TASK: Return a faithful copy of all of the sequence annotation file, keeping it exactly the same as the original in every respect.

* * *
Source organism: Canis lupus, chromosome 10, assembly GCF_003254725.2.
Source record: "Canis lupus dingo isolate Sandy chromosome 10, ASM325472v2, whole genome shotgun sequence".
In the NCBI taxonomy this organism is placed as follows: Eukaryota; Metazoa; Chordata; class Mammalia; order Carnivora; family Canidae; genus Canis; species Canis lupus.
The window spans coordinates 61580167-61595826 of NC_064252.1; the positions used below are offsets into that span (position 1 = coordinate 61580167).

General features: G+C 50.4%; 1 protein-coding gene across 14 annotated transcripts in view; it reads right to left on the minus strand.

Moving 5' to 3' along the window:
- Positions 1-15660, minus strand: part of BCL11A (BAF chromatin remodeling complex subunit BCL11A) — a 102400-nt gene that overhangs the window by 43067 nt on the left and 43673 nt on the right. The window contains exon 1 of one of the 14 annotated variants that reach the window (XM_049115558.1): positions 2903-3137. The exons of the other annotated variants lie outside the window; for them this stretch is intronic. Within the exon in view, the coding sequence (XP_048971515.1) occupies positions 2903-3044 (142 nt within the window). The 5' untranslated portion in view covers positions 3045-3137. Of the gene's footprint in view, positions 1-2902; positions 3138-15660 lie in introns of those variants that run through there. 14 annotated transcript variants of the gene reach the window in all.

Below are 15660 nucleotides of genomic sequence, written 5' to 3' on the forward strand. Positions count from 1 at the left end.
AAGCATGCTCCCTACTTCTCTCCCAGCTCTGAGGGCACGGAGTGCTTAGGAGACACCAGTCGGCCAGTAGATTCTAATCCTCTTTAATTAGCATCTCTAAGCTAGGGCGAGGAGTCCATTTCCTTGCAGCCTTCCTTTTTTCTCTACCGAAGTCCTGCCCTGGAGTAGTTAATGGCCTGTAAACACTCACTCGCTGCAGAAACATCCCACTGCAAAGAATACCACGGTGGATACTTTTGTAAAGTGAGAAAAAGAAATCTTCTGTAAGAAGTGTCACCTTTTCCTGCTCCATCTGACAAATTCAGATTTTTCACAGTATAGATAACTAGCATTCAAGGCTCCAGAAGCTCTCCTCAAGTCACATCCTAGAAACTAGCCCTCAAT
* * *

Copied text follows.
Source organism: Canis lupus, chromosome 10, assembly GCF_003254725.2.
Source record: "Canis lupus dingo isolate Sandy chromosome 10, ASM325472v2, whole genome shotgun sequence".
In the NCBI taxonomy this organism is placed as follows: Eukaryota; Metazoa; Chordata; class Mammalia; order Carnivora; family Canidae; genus Canis; species Canis lupus.
The window spans coordinates 61580167-61595826 of NC_064252.1; the positions used below are offsets into that span (position 1 = coordinate 61580167).

General features: G+C 50.4%; 1 protein-coding gene across 14 annotated transcripts in view; it reads right to left on the minus strand.

Moving 5' to 3' along the window:
- Positions 1-15660, minus strand: part of BCL11A (BAF chromatin remodeling complex subunit BCL11A) — a 102400-nt gene that overhangs the window by 43067 nt on the left and 43673 nt on the right. The window contains exon 1 of one of the 14 annotated variants that reach the window (XM_049115558.1): positions 2903-3137. The exons of the other annotated variants lie outside the window; for them this stretch is intronic. Within the exon in view, the coding sequence (XP_048971515.1) occupies positions 2903-3044 (142 nt within the window). The 5' untranslated portion in view covers positions 3045-3137. Of the gene's footprint in view, positions 1-2902; positions 3138-15660 lie in introns of those variants that run through there. 14 annotated transcript variants of the gene reach the window in all.

Below are 15660 nucleotides of genomic sequence, written 5' to 3' on the forward strand. Positions count from 1 at the left end.
AAGCATGCTCCCTACTTCTCTCCCAGCTCTGAGGGCACGGAGTGCTTAGGAGACACCAGTCGGCCAGTAGATTCTAATCCTCTTTAATTAGCATCTCTAAGCTAGGGCGAGGAGTCCATTTCCTTGCAGCCTTCCTTTTTTCTCTACCGAAGTCCTGCCCTGGAGTAGTTAATGGCCTGTAAACACTCACTCGCTGCAGAAACATCCCACTGCAAAGAATACCACGGTGGATACTTTTGTAAAGTGAGAAAAAGAAATCTTCTGTAAGAAGTGTCACCTTTTCCTGCTCCATCTGACAAATTCAGATTTTTCACAGTATAGATAACTAGCATTCAAGGCTCCAGAAGCTCTCCTCAAGTCACATCCTAGAAACTAGCCCTCAAT